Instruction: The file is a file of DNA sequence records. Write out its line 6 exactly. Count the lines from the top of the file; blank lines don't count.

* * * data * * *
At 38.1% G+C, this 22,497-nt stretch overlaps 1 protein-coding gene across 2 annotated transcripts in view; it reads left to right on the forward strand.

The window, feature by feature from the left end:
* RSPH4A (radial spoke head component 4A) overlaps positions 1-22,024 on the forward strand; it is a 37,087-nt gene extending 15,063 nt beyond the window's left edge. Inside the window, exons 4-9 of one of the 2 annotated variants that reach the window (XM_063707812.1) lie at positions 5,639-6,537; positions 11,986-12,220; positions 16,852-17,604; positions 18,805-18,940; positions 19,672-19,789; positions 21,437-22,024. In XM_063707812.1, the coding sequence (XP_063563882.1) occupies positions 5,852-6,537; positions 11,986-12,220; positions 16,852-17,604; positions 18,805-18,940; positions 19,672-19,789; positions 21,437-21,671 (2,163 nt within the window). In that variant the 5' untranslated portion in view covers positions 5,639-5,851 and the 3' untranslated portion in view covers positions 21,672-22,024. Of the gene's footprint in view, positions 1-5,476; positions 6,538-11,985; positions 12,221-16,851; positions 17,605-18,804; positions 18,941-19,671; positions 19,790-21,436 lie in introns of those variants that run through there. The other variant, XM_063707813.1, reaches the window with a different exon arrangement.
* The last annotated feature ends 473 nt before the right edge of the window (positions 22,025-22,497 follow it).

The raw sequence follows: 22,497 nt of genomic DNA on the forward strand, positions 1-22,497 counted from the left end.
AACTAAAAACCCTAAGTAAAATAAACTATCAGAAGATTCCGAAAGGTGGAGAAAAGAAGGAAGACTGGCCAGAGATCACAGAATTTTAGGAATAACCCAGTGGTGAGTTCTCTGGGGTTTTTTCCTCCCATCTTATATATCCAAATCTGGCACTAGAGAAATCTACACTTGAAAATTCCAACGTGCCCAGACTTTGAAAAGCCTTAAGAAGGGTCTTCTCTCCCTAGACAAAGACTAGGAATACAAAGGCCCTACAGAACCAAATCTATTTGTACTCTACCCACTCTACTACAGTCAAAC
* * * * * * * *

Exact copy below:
AACTAAAAACCCTAAGTAAAATAAACTATCAGAAGATTCCGAAAGGTGGAGAAAAGAAGGAAGACTGGCCAGAGATCACAGAATTTTAGGAATAACCCAGTGGTGAGTTCTCTGGGGTTTTTTCCTCCCATCTTATATATCCAAATCTGGCACTAGAGAAATCTACACTTGAAAATTCCAACGTGCCCAGACTTTGAAAAGCCTTAAGAAGGGTCTTCTCTCCCTAGACAAAGACTAGGAATACAAAGGCCCTACAGAACCAAATCTATTTGTACTCTACCCACTCTACTACAGTCAAAC